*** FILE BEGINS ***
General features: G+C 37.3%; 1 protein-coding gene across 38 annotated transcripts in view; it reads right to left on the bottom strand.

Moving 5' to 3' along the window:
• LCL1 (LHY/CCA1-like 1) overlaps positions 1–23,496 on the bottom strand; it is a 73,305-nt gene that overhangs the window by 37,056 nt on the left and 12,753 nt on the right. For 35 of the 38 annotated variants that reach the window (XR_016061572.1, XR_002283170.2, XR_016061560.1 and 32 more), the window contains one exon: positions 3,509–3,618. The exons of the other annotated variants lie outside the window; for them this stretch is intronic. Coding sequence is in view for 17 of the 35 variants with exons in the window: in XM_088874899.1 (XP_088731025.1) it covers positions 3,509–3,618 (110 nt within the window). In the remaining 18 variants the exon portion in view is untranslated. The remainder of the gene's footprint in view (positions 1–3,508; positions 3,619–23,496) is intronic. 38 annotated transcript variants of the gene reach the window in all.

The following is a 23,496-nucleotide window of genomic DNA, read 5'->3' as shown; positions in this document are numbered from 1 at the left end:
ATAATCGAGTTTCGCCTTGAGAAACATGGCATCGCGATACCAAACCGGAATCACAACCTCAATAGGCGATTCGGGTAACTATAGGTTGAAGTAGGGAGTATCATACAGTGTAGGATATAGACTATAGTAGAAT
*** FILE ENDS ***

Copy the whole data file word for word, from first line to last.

General features: G+C 37.3%; 1 protein-coding gene across 38 annotated transcripts in view; it reads right to left on the bottom strand.

Moving 5' to 3' along the window:
• LCL1 (LHY/CCA1-like 1) overlaps positions 1–23,496 on the bottom strand; it is a 73,305-nt gene that overhangs the window by 37,056 nt on the left and 12,753 nt on the right. For 35 of the 38 annotated variants that reach the window (XR_016061572.1, XR_002283170.2, XR_016061560.1 and 32 more), the window contains one exon: positions 3,509–3,618. The exons of the other annotated variants lie outside the window; for them this stretch is intronic. Coding sequence is in view for 17 of the 35 variants with exons in the window: in XM_088874899.1 (XP_088731025.1) it covers positions 3,509–3,618 (110 nt within the window). In the remaining 18 variants the exon portion in view is untranslated. The remainder of the gene's footprint in view (positions 1–3,508; positions 3,619–23,496) is intronic. 38 annotated transcript variants of the gene reach the window in all.

The following is a 23,496-nucleotide window of genomic DNA, read 5'->3' as shown; positions in this document are numbered from 1 at the left end:
ATAATCGAGTTTCGCCTTGAGAAACATGGCATCGCGATACCAAACCGGAATCACAACCTCAATAGGCGATTCGGGTAACTATAGGTTGAAGTAGGGAGTATCATACAGTGTAGGATATAGACTATAGTAGAAT